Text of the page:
Passionate back-and-forth isn’t uncommon. It also isn’t a bad thing. It might even be good when Carr fires back, as someone who is putting his stamp on how Gruden’s scheme gets run. Carr generally listens and responds to commands from a superior officer, but definitely has a voice in what’s happening with the offense. Frustrations should boil over for a team that has performed so poor, with just two wins on the season that have both come down to the wire. Volume increases when that happens.

“I don’t have a ‘no yelling’ sign on the sideline,” Gruden said. “Things happen. We get excited down there. I get excited when we get a first down. Get excited when you work on something all week and it doesn’t work out. I get excited when he makes big plays, too. That’s just part of football. I think cameras can catch things sometimes that maybe make things look a little bit peculiar, but that happens.”

Raiders notes: Keon Hatcher signed to replace injured Brandon LaFell

Raiders notes: Keon Hatcher signed to replace injured Brandon LaFell

ALAMEDA – Raiders coach Jon Gruden joked he might’ve gotten kicked out of the airplane home from Seattle if he decided to cut wide receiver Keon Hatcher after scoring three touchdowns in a preseason game against the Seahawks.

He didn’t do it right away, but it didn’t take long for Hatcher to get the axe. It formlly swung on Sept. 12 -- Hatcher was notified the night before -- when the Raiders brought back Martavis Bryant.

The Arkansas alum bounced around some after that, and spent the last six weeks on the Green Bay Packers' practice squad.

The Raiders signed him off of it Monday morning, and put him right back on their active roster. The move was required with Brandon LaFell officially placed on injured reserve.

Hatcher’s familiarity with this offense will help him integrate quickly. He’s expected to hit the ground running, and play next week against the Baltimore Ravens.

“I know the playbook inside out,” Hatcher said. “I know every [receiver] position. I think I’ll be out there pretty quick.”

Hatcher had a strong preseason, but was a surprise member of the 53-man roster. There are several reasons to like his game: Namely, he has great speed and is a smooth route-runner with solid hands.

The 24-year-old is coming in to help after LaFell tore his Achilles in the third quarter of Sunday’s 23-21 victory over the Arizona Cardinals. LaFell is a pro’s pro, and signed early this season as a reserve before moving into a larger role following the Amari Cooper trade.

He was on a one-year deal and faces a long recovery, so it’s likely he has played his last down as a Raider.

“He was a good player,” Gruden said. “He beat [top-flight Cardinals cornerback] Patrick Peterson on a touchdown pass yesterday. Went up and got a huge third-down conversion. Touchdown against the Colts. He did a lot of things for us. He played multiple positions. We’re going to miss him. He’s going to be a hard guy to replace.”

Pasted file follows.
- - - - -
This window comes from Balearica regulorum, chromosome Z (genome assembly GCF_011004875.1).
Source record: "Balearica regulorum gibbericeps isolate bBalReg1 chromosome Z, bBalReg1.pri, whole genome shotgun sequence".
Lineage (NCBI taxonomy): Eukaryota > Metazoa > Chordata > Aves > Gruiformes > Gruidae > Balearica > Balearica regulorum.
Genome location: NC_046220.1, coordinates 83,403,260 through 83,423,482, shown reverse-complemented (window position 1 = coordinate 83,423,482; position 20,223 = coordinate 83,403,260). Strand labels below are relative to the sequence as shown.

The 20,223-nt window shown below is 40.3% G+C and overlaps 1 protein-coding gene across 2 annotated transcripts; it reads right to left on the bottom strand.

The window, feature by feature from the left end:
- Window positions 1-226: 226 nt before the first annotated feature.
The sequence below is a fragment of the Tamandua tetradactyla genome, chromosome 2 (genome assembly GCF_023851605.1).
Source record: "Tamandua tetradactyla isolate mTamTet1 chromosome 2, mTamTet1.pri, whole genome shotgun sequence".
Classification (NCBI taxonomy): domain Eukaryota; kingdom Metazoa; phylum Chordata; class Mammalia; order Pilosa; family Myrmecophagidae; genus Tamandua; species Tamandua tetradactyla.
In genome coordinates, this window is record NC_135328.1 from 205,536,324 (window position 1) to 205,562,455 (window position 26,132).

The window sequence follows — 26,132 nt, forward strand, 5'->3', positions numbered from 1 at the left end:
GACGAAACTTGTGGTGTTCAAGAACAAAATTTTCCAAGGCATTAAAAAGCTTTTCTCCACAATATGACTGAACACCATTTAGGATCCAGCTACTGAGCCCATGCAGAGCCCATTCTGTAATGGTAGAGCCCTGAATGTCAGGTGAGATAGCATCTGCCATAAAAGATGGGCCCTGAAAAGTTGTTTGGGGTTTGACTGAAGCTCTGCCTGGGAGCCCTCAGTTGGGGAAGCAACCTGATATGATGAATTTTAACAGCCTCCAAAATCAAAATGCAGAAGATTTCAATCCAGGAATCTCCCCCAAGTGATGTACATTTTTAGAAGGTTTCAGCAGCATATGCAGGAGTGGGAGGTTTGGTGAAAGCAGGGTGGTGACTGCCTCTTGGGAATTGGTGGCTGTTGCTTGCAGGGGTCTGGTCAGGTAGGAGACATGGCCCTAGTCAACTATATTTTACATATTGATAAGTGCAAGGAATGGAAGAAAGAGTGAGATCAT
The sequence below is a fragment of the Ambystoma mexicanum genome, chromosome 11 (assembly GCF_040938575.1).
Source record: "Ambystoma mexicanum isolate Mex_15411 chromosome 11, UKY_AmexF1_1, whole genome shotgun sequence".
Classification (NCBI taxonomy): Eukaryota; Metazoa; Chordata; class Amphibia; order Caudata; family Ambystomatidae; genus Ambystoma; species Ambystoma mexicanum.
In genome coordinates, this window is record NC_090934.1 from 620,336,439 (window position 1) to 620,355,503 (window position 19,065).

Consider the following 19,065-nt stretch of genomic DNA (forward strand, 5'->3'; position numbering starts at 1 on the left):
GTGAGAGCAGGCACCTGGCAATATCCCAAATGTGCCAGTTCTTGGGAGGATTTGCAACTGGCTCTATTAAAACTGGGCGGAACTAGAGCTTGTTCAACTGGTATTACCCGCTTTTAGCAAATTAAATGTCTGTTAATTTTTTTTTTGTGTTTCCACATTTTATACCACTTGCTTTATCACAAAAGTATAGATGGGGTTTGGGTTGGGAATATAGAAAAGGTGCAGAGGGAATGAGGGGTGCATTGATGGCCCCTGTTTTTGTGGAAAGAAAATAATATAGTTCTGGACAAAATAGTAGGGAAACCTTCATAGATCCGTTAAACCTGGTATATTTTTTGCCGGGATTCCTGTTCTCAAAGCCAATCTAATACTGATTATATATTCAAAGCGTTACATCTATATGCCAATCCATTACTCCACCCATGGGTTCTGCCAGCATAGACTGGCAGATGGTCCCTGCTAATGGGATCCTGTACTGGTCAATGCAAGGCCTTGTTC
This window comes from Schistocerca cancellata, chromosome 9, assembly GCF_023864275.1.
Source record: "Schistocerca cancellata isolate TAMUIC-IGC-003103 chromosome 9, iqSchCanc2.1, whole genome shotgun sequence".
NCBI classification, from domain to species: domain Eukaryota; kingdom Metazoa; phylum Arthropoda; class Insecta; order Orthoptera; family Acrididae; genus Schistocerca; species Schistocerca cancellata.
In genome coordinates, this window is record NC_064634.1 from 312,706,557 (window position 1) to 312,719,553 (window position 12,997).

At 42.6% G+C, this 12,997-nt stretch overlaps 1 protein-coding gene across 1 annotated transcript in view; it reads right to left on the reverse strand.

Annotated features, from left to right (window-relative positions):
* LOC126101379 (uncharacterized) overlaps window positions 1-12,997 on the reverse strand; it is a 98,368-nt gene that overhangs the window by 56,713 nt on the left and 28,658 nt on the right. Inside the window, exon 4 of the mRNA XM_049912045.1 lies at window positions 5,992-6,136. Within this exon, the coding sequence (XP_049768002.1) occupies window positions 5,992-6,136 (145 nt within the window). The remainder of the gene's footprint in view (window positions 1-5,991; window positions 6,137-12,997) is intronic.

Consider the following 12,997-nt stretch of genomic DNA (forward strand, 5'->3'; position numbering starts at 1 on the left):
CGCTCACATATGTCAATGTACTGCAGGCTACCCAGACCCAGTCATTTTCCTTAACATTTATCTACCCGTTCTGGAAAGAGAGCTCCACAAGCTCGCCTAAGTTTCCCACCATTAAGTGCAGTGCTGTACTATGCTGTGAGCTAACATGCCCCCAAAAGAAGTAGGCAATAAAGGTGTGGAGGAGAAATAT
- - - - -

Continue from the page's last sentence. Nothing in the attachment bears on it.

Ellis on the way back

The Raiders plan to designate defensive tackle Justin Ellis to return from injured reserve this week. Ellis is expected to practice starting Wednesday, and he would be eligible to play Baltimore if he’s physically ready to go.

That determination will be made later in the week, though the Raiders have an open roster spot should they want to add him. One was created when the team waived Saeed Blacknall Monday afternoon. It’s possible Blacknall will return to the Raiders' practice squad if he clears waivers.

The Raiders could use some help against the run, where they have struggled mightily. Ellis is a nose tackle in the base defense, primarily where Johnathan Hankins has played. Hankins hasn’t been bad, but adding another big body in the middle will be a plus the rest of the season.

Jordy Nelson nearing return

Gruden said there was a chance receiver Jordy Nelson could start practicing this week, after he missed Sunday's game with a bone bruise centered on his knee.

“I visited with Jordy a little bit last night on the airplane,” Gruden said. “I thought he ran pretty good this morning. He’s got a chance. It’s important to him, I think he wants to come back and play no doubt, and he’s getting close to doing that.”

It’s somewhat unusual for players ruled out during the week to make road trips, but Nelson came to Arizona ro aid a young group of wideouts playing much larger roles.

“I asked Jordy if he wanted to stay in Oakland and get extra treatment,” Gruden said. “He said, ‘heck no, I want to come to the game.’ It’s just that kind of attitude we need right now on this team. A veteran presence, being with the receivers, being with Derek on the sideline. It’s a good group of guys, and he is at the head of the list. He’s really a special person to give himself to the team like he has.”